Between Sega Europe's painful restructuring and Activision's dismantling of Radical Entertainment, this past week has been another one of those weeks that we'd rather forget. It's always unfortunate when people lose their jobs, and downsizing doesn't often instill confidence that the affected industry is moving in the right direction. These moves are a continuation of the state of correction that the video game industry is in—especially in the console sector. The market is shrinking, and not enough money is being made to keep moves like these from occurring.
I know that when I remark that events like these aren't surprising or that the market is shrinking, many people react quickly and negatively to my observations. "Stop with the doom and gloom" or "Things aren't as bad as you claim" are popular responses. I don't make these observations to earn praise, and I know that very few gaming fans like hearing these things. I'm simply calling things as I see them, and there isn't a whole lot of good news out there to talk about.
The console sector has had an amazing run, especially since the PlayStation era began. The consumer base had steadily grown before the Wii took the market by storm and sold tons. A lot of studios saw success and expanded before we saw the opposite begin to happen during this console generation. These runs of success don't last forever, and consumers are finding other entertainment options. Consoles are no longer the undisputed gaming platforms. Consumers are splintering into other areas, like PC, mobile, and social methods of gaming. Most consumers who wanted consoles have them now, as it's been 6-7 years since the current generation of consoles was introduced… and at least some of those consumers are moving on. Perhaps it's partially because of stagnation due to an anomalously long console cycle. Maybe the economy forced a change in spending priorities as consumers got older. It's possible that the time isn't there anymore for some consumers to play video games like they once did.
The correction in the console market feels much more painful because it's coming down off of a huge period of sales. Nearly 40 million Wii units have sold since November of 2006 in the United States alone. Another 55 million combined Xbox 360 and PlayStation 3 units have sold over the course of this console generation. That's an awful lot of hardware. It was a boom period for the first half of the console generation before things began to recede… and now, we're seeing sales decline to levels similar to 2004-05 when the previous generation was running out of steam. Perhaps we see a significant resurgence in sales when Gen4 really gets going sometime in the next 12-18 months, but there's no guarantee.
I'm not going to come out and say that the console sector is dying. I know that might be your gut reaction to what you're reading, but it's not my point. I firmly believe that there is a solid nucleus of consumers in place to support Gen4 and that at least some profits are out there for the taking. I don't expect console sales to fall off a cliff in Gen4, but I also think that it's unreasonable to assume that another 100 million consoles will sell in the US when we tabulate Gen4 data in another 7 years. Unfortunately, since the bar is set so high, there's going to be disappointment from investors and analysts when consoles don't set records for another generation. There's the possibility that investors pull back and, with the focus being on "AAAA blockbusters", more studios and companies could face restructuring and/or closure over the next couple of years. A shrinking market—and declining sales—can't support projections of 5 million units sold as a success. Not anymore.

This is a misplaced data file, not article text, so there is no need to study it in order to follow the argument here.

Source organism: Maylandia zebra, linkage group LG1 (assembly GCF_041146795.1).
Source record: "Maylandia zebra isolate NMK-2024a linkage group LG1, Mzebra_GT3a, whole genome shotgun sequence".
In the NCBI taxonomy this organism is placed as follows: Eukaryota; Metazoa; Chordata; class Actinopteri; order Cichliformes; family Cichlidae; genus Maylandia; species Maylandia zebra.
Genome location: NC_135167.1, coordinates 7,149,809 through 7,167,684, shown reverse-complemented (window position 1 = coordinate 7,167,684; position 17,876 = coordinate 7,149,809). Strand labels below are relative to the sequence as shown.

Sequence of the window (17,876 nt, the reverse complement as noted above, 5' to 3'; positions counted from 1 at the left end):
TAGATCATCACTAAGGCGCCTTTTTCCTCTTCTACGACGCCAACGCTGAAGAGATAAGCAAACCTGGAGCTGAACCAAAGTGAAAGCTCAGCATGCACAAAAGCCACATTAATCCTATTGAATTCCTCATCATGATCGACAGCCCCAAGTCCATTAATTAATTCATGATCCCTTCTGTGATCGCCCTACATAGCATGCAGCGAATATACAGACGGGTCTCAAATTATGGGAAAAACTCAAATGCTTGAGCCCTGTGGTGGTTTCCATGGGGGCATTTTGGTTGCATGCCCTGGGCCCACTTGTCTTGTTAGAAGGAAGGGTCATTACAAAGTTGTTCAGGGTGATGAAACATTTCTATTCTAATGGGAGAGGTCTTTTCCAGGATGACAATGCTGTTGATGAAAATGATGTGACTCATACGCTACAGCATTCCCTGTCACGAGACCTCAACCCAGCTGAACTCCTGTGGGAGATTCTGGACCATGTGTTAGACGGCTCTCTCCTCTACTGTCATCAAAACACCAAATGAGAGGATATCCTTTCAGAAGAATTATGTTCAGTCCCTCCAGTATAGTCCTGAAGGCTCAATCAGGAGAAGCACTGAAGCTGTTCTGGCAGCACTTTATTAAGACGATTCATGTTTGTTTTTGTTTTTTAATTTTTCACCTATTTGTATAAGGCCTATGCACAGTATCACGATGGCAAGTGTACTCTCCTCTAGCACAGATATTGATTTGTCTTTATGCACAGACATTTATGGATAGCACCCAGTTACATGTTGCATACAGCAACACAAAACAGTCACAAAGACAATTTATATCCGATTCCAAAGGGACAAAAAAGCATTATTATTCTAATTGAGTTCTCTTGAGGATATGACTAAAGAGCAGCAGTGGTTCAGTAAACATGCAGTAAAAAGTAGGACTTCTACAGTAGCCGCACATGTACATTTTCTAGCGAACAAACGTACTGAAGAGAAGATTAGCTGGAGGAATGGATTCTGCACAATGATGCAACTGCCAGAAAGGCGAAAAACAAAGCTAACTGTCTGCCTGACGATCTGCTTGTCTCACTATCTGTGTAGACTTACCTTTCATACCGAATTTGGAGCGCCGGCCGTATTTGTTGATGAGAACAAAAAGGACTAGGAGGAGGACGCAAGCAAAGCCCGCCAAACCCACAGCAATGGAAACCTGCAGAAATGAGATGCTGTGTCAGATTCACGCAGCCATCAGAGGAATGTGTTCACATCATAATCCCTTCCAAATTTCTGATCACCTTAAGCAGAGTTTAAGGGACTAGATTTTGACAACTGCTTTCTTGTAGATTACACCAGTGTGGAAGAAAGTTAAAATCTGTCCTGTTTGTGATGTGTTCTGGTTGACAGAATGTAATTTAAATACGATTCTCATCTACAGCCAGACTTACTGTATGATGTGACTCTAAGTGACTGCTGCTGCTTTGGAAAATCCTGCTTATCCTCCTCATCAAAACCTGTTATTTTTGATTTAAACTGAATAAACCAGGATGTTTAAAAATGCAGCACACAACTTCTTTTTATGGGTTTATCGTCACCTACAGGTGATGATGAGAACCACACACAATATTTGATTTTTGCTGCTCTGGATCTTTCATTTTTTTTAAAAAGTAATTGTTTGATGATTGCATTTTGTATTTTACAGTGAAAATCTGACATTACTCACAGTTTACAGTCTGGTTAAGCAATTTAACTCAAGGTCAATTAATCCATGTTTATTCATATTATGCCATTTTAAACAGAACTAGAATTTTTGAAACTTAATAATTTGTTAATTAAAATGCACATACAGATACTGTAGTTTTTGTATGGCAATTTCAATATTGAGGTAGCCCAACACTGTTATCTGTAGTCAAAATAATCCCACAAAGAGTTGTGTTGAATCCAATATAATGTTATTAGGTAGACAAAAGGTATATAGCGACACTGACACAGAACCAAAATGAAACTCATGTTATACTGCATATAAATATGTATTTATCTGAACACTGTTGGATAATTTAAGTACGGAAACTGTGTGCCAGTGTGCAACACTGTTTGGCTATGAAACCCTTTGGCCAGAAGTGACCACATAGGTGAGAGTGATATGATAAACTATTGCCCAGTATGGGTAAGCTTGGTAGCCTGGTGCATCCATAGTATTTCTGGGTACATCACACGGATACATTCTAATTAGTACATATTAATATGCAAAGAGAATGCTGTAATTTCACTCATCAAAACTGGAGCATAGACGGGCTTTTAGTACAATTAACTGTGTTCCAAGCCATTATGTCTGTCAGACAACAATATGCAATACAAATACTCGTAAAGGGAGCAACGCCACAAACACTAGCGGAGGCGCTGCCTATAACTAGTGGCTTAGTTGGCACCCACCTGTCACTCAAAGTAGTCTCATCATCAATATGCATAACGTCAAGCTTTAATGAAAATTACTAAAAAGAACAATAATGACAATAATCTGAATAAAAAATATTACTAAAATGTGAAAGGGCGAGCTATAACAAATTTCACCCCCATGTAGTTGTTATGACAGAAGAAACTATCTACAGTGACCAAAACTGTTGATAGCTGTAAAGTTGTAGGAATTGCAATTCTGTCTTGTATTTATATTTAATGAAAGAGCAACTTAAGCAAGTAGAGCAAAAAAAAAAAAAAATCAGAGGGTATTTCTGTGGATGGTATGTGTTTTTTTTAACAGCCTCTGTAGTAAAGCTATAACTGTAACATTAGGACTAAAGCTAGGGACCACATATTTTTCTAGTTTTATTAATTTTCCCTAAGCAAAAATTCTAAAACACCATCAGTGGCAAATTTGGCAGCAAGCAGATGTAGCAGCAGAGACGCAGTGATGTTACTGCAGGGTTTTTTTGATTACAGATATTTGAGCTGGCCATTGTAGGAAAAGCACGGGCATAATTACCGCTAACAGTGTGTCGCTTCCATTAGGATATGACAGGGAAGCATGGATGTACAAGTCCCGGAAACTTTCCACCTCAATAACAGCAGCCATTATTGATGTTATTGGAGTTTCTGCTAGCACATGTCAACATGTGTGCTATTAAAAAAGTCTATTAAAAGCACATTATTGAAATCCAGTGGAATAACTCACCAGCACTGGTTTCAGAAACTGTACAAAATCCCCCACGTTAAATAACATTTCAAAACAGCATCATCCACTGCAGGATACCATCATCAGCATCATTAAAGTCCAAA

I understand that many of you want to hold onto the idea that Gen4 hardware will reinvigorate the market and that trends will turn around. Several industry people that I have great respect for have cited this reasoning repeatedly. I believe that is a possibility and could very well happen; however, I personally am not convinced that the solution to ending this correction period is that simple. Many different variables come into play. How much will Gen4 hardware be? Will software prices rise again to offset expected rises in development costs? How will digital distribution expand? Will the economy find a foothold and begin to rise with confidence, or will a double-dip recession occur at the worst possible time for the console sector? As these puzzle pieces fall into place, I'll feel more confident in my own outlook or may start shifting my line of thinking in a different direction.
For right now, based on the data and trends that are available, I see no reason to change my thought process. More studio closures are possible to likely in the next 12 months, and I expect YOY sales comparisons to remain moderately negative for the balance of 2012.
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